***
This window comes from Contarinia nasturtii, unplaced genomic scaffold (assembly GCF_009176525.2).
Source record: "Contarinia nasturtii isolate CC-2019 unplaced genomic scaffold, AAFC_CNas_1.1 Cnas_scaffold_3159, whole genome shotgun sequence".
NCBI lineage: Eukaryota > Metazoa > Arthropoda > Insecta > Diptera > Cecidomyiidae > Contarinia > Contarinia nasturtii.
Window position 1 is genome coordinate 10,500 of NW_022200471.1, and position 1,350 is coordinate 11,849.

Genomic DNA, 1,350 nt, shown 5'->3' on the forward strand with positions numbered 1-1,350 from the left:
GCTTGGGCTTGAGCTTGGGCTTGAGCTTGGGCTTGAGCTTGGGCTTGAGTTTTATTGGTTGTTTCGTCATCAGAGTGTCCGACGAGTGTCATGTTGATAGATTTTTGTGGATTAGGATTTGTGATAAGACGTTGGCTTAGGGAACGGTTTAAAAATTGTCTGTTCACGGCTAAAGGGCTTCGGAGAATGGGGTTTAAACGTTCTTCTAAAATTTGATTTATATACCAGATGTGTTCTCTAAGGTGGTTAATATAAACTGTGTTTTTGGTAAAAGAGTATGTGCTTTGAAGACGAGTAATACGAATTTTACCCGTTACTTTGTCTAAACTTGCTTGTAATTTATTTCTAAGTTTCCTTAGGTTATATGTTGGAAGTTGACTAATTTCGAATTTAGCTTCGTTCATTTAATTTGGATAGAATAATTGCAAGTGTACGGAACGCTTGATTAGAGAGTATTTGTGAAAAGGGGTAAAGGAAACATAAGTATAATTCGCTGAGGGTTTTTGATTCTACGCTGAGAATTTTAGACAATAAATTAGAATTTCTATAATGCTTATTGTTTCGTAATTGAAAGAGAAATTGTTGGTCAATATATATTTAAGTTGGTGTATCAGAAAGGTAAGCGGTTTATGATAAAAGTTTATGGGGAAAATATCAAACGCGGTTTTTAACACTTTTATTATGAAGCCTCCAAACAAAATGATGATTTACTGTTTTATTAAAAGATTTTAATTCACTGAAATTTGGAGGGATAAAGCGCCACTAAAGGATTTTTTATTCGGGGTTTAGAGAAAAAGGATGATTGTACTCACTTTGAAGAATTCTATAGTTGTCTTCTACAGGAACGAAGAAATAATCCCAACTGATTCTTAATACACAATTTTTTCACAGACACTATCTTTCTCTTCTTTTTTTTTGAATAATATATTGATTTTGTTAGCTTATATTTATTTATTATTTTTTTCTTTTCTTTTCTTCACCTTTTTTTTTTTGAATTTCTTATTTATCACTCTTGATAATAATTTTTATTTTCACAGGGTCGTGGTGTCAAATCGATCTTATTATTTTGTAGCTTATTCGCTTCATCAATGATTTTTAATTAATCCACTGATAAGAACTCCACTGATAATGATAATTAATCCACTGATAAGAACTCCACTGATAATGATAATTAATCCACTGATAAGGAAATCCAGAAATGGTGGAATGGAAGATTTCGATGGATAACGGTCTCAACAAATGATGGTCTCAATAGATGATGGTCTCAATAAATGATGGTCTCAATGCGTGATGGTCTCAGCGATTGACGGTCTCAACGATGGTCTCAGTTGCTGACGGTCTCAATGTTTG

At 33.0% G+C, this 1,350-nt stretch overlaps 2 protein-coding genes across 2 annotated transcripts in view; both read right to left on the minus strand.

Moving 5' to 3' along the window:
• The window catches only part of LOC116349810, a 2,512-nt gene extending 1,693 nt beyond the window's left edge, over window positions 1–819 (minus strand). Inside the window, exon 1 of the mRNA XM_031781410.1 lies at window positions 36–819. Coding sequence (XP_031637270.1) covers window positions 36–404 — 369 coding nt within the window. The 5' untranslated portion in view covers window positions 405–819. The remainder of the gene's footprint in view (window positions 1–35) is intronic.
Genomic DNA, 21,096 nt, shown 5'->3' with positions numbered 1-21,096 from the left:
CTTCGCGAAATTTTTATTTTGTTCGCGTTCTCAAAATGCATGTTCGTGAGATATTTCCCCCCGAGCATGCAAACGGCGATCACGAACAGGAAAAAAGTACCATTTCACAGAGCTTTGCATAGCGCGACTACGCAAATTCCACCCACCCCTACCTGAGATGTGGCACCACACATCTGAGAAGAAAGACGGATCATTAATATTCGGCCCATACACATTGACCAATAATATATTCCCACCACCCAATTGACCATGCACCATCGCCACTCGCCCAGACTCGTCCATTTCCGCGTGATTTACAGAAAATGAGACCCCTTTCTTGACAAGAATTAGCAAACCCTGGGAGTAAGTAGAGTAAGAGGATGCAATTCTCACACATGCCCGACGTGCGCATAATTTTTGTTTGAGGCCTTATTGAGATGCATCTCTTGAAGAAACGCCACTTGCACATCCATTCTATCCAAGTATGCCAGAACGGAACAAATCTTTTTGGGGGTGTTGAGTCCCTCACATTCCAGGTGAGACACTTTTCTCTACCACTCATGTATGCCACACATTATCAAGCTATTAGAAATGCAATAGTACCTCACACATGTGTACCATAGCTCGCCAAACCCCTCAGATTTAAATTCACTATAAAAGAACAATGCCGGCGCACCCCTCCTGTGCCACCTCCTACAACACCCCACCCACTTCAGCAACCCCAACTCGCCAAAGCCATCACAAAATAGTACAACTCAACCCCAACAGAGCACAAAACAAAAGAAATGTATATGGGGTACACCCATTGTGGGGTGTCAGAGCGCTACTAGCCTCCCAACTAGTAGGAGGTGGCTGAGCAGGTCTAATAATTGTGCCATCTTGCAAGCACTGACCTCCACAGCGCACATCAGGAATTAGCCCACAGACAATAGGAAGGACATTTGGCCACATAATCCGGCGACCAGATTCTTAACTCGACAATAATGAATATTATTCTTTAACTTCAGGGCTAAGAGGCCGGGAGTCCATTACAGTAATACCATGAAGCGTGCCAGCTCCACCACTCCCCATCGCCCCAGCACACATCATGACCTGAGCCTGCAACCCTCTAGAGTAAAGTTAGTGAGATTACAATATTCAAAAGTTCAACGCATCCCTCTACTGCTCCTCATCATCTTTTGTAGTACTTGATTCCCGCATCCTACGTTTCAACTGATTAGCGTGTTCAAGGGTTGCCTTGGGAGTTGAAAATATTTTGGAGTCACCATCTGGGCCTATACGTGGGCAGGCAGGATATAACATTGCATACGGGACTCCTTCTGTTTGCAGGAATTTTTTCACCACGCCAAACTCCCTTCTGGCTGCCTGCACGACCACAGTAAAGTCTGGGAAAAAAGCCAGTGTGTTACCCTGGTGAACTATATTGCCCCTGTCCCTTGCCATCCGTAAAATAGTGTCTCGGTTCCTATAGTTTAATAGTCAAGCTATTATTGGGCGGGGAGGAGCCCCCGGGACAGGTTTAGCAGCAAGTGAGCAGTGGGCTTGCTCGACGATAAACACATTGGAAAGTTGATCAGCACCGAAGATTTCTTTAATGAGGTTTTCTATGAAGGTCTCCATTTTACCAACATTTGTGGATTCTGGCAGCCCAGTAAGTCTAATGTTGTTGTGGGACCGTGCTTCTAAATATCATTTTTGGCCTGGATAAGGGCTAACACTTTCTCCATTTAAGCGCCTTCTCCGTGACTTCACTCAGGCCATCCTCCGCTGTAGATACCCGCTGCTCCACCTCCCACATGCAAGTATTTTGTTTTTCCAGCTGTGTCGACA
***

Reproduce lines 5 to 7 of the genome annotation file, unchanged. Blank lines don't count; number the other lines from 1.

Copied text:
Genomic DNA, 1,350 nt, shown 5'->3' on the forward strand with positions numbered 1-1,350 from the left:
GCTTGGGCTTGAGCTTGGGCTTGAGCTTGGGCTTGAGCTTGGGCTTGAGTTTTATTGGTTGTTTCGTCATCAGAGTGTCCGACGAGTGTCATGTTGATAGATTTTTGTGGATTAGGATTTGTGATAAGACGTTGGCTTAGGGAACGGTTTAAAAATTGTCTGTTCACGGCTAAAGGGCTTCGGAGAATGGGGTTTAAACGTTCTTCTAAAATTTGATTTATATACCAGATGTGTTCTCTAAGGTGGTTAATATAAACTGTGTTTTTGGTAAAAGAGTATGTGCTTTGAAGACGAGTAATACGAATTTTACCCGTTACTTTGTCTAAACTTGCTTGTAATTTATTTCTAAGTTTCCTTAGGTTATATGTTGGAAGTTGACTAATTTCGAATTTAGCTTCGTTCATTTAATTTGGATAGAATAATTGCAAGTGTACGGAACGCTTGATTAGAGAGTATTTGTGAAAAGGGGTAAAGGAAACATAAGTATAATTCGCTGAGGGTTTTTGATTCTACGCTGAGAATTTTAGACAATAAATTAGAATTTCTATAATGCTTATTGTTTCGTAATTGAAAGAGAAATTGTTGGTCAATATATATTTAAGTTGGTGTATCAGAAAGGTAAGCGGTTTATGATAAAAGTTTATGGGGAAAATATCAAACGCGGTTTTTAACACTTTTATTATGAAGCCTCCAAACAAAATGATGATTTACTGTTTTATTAAAAGATTTTAATTCACTGAAATTTGGAGGGATAAAGCGCCACTAAAGGATTTTTTATTCGGGGTTTAGAGAAAAAGGATGATTGTACTCACTTTGAAGAATTCTATAGTTGTCTTCTACAGGAACGAAGAAATAATCCCAACTGATTCTTAATACACAATTTTTTCACAGACACTATCTTTCTCTTCTTTTTTTTTGAATAATATATTGATTTTGTTAGCTTATATTTATTTATTATTTTTTTCTTTTCTTTTCTTCACCTTTTTTTTTTTGAATTTCTTATTTATCACTCTTGATAATAATTTTTATTTTCACAGGGTCGTGGTGTCAAATCGATCTTATTATTTTGTAGCTTATTCGCTTCATCAATGATTTTTAATTAATCCACTGATAAGAACTCCACTGATAATGATAATTAATCCACTGATAAGAACTCCACTGATAATGATAATTAATCCACTGATAAGGAAATCCAGAAATGGTGGAATGGAAGATTTCGATGGATAACGGTCTCAACAAATGATGGTCTCAATAGATGATGGTCTCAATAAATGATGGTCTCAATGCGTGATGGTCTCAGCGATTGACGGTCTCAACGATGGTCTCAGTTGCTGACGGTCTCAATGTTTG

At 33.0% G+C, this 1,350-nt stretch overlaps 2 protein-coding genes across 2 annotated transcripts in view; both read right to left on the minus strand.